In the world of Ayurveda, there are three mind body types (also called doshas) comprised of the energies of elements. These three doshas are called vata, pitta and kapha. Each of the three fruits of triphala acts to balance one of these doshas, making it a formula that can be beneficial to a wide range of constitutions.
THE GIFTS OF TRIPHALA
Triphala has been historically revered for both its cleansing and rejuvenative properties. Most cleansing herbs are rough and scraping on the body and, as a result, can be too harsh when taken over a long period of time. Triphala is unique in that it also helps nourish, restore and rejuvenate, which makes it something that can be taken in a more ongoing way. The cleansing nature of triphala is not only effective, but also gentle relative to other common cleansing herbs.
In addition to working with the digestive system, triphala also works within the circulatory system. Typically, herbs that work within these systems also naturally support the skin. Breakouts can often be a sign of poor digestion, toxic build up, or the body trying to expel impurities or excess doshas through the skin. When the digestive and circulatory systems are flowing appropriately, the skin glows.
Another contributing factor to that healthy glow is the natural antioxidants found in triphala. Antioxidants may actually prevent cellular damage, allowing all of your systems to function more effectively and potentially reducing the risk of diseases related to free-radical damage. Vitamin C is an antioxidant found in triphala. Amalaki, one of the three fruits found in triphala, has about 10 times more vitamin c than an orange - which is a pretty impressive concentration, especially considering how small it is. In addition to Vitamin C, triphala also contains Vitamin A. The combination of these two vitamins allow triphala to act as an immunomodulator.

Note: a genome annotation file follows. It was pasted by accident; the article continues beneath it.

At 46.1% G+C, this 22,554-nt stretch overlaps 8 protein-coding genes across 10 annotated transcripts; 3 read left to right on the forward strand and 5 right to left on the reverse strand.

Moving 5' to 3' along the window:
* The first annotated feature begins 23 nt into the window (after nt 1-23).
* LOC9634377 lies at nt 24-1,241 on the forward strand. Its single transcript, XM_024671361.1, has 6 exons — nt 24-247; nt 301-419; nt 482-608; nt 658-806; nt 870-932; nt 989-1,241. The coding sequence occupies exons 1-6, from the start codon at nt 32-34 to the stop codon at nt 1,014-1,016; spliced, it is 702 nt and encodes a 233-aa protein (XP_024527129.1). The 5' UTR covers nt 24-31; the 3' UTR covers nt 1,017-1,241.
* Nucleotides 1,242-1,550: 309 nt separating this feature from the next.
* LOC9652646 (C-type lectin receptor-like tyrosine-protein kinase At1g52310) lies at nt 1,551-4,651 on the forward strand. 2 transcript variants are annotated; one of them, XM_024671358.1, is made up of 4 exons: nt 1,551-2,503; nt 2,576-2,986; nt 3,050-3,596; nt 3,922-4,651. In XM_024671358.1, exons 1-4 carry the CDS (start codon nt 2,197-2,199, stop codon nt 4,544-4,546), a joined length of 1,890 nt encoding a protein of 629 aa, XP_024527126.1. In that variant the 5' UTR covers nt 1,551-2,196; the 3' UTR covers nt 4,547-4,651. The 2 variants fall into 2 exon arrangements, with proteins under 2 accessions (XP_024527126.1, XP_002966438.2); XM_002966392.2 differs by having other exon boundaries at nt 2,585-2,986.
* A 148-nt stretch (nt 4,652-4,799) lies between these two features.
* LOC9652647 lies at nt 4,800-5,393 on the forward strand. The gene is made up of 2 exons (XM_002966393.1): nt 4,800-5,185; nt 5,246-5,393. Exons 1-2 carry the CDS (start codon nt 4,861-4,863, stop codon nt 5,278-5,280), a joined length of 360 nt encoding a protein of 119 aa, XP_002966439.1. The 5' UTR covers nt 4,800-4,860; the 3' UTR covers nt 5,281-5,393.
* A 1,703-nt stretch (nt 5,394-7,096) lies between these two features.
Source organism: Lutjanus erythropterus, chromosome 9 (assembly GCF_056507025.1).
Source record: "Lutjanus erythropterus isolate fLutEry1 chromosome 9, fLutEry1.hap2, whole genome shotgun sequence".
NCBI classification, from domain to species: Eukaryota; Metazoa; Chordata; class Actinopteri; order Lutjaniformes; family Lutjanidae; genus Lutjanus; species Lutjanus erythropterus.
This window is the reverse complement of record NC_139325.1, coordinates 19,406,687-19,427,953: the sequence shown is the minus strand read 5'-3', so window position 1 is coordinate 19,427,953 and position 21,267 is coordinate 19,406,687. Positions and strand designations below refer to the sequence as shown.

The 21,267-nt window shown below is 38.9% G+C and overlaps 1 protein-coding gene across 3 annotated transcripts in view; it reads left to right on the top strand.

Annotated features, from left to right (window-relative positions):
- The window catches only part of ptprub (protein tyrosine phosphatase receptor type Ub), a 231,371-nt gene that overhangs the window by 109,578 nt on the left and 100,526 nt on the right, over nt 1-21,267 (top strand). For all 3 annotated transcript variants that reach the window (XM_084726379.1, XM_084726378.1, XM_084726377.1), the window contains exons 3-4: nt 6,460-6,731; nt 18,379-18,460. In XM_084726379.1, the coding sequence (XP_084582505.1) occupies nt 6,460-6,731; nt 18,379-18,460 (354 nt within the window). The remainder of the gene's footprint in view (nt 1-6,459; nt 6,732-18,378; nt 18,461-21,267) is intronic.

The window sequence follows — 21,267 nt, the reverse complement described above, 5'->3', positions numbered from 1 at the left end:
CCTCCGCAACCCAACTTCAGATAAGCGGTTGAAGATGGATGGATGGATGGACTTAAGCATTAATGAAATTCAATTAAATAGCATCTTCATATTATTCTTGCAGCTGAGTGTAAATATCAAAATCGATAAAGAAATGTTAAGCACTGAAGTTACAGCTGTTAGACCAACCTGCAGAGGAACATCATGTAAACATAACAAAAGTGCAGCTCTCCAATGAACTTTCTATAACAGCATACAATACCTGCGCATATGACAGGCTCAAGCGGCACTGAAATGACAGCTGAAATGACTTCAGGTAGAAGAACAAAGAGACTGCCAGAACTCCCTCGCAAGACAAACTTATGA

In addition to supporting a healthy immune response, glowing skin, digestive ease, and circulation, triphala also supports an optimal inflammatory response. It is often used for oral health and even wound care.
WHEN TO TAKE TRIPHALA
One of the most common ways to take triphala is as a nightly tonic to cleanse and rejuvenate the digestive system. One teaspoon is typically a more laxative dose for an adult, while ¼ tsp may be more binding to the stools. For more personalized guidance, meet with an Ayurvedic Practitioner.
WHEN TO AVOID TRIPHALA
While it may be used in the preconception phase, do NOT take triphala while pregnant. Be cautious when using triphala in the presence of dry or cracked lips, because it may be drying for you. Do not take triphala if you are currently taking psyllium husk, as the two together may overwhelm the system by creating too much downard energy.
When you’re ready to learn more about incorporating triphala into your life, check out Four Ways to Use Triphala in Your Daily Routine.
Molly McConnell is a Certified Ayurvedic Practitioner who is committed to cultivating collective wellness. Guided by curiosity, embodied listening, and the rhythms of nature, Molly’s approach to Ayurveda is intentional and intersectional. As the cofounder of Cultivate Balance, she supports purpose-oriented people to come home to their bodies and restore resilience through nourishment, ritual, and routine. For a more immersive experience, Connect with Molly 1:1 or check out The Reset for Resilience.